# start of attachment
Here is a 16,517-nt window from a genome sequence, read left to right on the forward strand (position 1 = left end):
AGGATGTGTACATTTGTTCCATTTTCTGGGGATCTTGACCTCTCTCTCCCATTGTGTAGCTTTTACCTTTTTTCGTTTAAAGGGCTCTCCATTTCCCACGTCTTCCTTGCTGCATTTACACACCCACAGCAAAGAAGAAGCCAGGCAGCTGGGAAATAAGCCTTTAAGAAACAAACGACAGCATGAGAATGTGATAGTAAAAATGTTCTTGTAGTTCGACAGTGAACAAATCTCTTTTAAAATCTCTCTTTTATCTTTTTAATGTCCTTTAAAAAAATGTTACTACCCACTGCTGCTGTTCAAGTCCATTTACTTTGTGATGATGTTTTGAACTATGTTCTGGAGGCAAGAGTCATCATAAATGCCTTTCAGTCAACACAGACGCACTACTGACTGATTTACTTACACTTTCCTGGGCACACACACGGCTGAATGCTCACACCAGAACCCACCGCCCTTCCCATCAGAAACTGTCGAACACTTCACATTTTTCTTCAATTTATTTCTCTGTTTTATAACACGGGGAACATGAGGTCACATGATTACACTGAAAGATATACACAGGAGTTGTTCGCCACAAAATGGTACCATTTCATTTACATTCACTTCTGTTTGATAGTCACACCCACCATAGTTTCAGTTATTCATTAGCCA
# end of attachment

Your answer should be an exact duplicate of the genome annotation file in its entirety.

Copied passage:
Here is a 16,517-nt window from a genome sequence, read left to right on the forward strand (position 1 = left end):
AGGATGTGTACATTTGTTCCATTTTCTGGGGATCTTGACCTCTCTCTCCCATTGTGTAGCTTTTACCTTTTTTCGTTTAAAGGGCTCTCCATTTCCCACGTCTTCCTTGCTGCATTTACACACCCACAGCAAAGAAGAAGCCAGGCAGCTGGGAAATAAGCCTTTAAGAAACAAACGACAGCATGAGAATGTGATAGTAAAAATGTTCTTGTAGTTCGACAGTGAACAAATCTCTTTTAAAATCTCTCTTTTATCTTTTTAATGTCCTTTAAAAAAATGTTACTACCCACTGCTGCTGTTCAAGTCCATTTACTTTGTGATGATGTTTTGAACTATGTTCTGGAGGCAAGAGTCATCATAAATGCCTTTCAGTCAACACAGACGCACTACTGACTGATTTACTTACACTTTCCTGGGCACACACACGGCTGAATGCTCACACCAGAACCCACCGCCCTTCCCATCAGAAACTGTCGAACACTTCACATTTTTCTTCAATTTATTTCTCTGTTTTATAACACGGGGAACATGAGGTCACATGATTACACTGAAAGATATACACAGGAGTTGTTCGCCACAAAATGGTACCATTTCATTTACATTCACTTCTGTTTGATAGTCACACCCACCATAGTTTCAGTTATTCATTAGCCA